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After Ukraine gained independence the Church immediately became involved in various controversies, which were aggravated by the struggle for spheres of influence and resources. On the one hand, the conflict between the Ukrainian Autocephalous Church of the Kyiv Patriarchate and the Ukrainian Autocephalous Church of the Moscow Patriarchate continued just as it had in the Soviet period, and the question of their separation offered a platform for debate about state sovereignty. On the other hand there is the question of forming the identity politics of the new state, whose official narrative came out of Russian colonisation. In opposition to the pro-Russian states, which supported the idea of the Ukrainian Church as exclusively under the jurisdiction of the Moscow Patriarchate, the Kyiv Patriarchate has become a unifying idea for nation-building democrats in a linguistic, cultural, and political sense. Here, both churches have the support of various political forces. Both have also been used by election campaigns, where, on the one side, people argued that the Church defends the building of national consciousness, and on the other, that attempts at independence create conflict and lead to a split.
Yet another point in this debate is the issue of Ukraine’s multiethnic and multicultural makeup; and finally, the internal governmental debates concerning the political significance of using organised religion as one of the ways to build the nation. People swayed between the idea of Ukrainianising the national churches (the Orthodox and Greek Catholic) or for full freedom of worship for all faiths, including those closely connected with Russia. This was happening upon a background of an unfolding struggle for territory and spheres of influence, which took on a different intensity of form — from the blatant purchase and takeover of television and radio broadcasts (just as missions flooding in from the West did), to literal physical clashes between the Kyiv and Moscow patriarchies over their sacred sites, the most prominent of which were state-owned, which meant they could now possibly be divided.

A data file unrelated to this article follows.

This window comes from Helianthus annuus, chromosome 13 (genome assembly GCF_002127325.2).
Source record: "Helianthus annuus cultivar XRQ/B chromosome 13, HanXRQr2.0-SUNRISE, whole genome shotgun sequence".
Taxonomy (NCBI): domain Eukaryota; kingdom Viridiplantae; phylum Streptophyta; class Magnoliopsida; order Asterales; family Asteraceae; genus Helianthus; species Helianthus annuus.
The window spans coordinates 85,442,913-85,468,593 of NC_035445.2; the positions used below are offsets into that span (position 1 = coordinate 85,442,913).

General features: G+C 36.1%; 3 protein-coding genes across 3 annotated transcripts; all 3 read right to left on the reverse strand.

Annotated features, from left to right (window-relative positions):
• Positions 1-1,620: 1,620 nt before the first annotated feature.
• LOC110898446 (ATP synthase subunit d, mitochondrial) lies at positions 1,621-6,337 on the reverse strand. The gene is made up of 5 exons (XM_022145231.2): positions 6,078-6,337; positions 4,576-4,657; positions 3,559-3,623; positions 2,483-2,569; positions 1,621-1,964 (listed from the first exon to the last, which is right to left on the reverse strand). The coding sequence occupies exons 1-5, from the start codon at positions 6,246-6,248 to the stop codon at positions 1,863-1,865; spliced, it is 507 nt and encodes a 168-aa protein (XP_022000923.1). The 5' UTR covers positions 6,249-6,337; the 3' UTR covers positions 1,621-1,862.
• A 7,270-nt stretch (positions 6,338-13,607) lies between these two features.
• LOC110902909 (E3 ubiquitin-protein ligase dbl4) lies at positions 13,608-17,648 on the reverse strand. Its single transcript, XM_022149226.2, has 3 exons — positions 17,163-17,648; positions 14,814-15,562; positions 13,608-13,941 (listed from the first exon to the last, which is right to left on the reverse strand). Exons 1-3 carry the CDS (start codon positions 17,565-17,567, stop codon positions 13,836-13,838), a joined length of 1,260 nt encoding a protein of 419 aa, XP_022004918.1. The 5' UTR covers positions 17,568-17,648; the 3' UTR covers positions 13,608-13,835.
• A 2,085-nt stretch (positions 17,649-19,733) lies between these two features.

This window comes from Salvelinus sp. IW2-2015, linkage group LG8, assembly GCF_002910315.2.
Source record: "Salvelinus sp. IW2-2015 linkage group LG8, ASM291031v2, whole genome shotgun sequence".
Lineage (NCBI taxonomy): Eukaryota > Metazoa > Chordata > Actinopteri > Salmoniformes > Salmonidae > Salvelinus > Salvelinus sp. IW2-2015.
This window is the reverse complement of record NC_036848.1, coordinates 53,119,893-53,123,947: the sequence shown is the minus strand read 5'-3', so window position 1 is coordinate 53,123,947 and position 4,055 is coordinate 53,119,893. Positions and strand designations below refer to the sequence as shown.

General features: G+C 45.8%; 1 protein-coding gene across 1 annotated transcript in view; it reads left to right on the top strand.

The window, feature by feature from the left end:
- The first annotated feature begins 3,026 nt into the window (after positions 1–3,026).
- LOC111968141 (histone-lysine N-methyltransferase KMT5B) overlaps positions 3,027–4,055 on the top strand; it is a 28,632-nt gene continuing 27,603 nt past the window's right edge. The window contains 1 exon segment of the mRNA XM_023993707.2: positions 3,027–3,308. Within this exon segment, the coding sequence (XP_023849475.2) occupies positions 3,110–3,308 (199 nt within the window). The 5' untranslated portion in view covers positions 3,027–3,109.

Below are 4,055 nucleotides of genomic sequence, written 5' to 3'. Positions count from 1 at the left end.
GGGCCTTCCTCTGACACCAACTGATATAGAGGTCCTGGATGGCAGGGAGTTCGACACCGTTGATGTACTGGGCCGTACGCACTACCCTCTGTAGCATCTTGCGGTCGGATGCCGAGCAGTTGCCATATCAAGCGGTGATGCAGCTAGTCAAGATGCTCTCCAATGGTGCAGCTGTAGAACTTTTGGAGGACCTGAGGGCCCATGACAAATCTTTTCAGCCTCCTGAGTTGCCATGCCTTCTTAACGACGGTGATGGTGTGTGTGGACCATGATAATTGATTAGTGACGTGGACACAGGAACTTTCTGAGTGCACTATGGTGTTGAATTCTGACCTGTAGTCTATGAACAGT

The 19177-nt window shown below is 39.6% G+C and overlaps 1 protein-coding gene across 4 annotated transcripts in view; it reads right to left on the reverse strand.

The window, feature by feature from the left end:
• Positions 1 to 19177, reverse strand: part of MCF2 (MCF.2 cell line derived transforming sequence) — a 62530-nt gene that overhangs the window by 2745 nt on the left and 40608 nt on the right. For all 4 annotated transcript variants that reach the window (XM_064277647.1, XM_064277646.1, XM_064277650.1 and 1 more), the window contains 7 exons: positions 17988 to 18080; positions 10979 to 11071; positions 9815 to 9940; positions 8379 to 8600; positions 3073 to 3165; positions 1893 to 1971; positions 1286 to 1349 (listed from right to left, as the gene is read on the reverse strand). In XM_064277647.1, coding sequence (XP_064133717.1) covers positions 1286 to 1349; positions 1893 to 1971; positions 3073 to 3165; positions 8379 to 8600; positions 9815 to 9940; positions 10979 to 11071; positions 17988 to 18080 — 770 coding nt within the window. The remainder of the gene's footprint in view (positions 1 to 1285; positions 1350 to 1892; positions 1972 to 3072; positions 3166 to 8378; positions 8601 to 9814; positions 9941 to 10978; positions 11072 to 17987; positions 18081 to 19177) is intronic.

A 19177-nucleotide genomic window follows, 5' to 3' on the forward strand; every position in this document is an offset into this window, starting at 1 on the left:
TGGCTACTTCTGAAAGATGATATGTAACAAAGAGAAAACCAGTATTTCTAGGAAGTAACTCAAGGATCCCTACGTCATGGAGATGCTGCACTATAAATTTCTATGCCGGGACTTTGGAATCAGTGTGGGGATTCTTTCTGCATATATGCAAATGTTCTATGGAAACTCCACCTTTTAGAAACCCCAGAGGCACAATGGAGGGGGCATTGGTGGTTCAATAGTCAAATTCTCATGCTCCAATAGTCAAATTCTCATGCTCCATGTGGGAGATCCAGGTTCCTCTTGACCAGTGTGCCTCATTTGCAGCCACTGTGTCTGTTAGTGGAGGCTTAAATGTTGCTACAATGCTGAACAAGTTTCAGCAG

Due to this process of schism, church symbols have begun to take on new meanings. The authors of Orthodox Chic map them with a bit of irony, starting with Christianity’s most potent symbol, the cross. It has begun to lose its sacred meaning (martyrdom, and with it the power and authority of Christ), but still works under this guise: it sometimes acts as a ‘placeholder’ for future development; or it may be a personal statement for people, who then hang a cross on their gates or hoist it on top of a factory for self-identification or in an attempt to garner spiritual protection. It can act still further as a universal soldier within an ideological vacuum, filling the space left on top of the pedestals of decommunised monuments. Using the same logic, the authors focus on hybrid interiors and all the ways of reappropriating various types of architectural spaces into places of worship, with a wide range of ideas about religious aesthetics — from the desire to make the building more historical, to a more pragmatic approach, where we see functional metal tiles or boards instead of the gold leaf one usually sees on religious buildings.
The book presents just some of the rich visual material gathered together by the authors over the last few years. Orthodox Chic only starts the discussion on the radically different and hybrid appearance of post-Soviet Ukraine. The Church is understood here not just through a spiritual lens, but also from the perspective of its economic and political status in a country looking for national self-determination as many of its resources become the site of a new struggle. The history of Orthodox architecture, greatly altered by the Soviet period, gets a second chance here; however, it faces new challenges in the form of contemporaneity which offers an multiplication of images but a loss of any intelligible coordinates.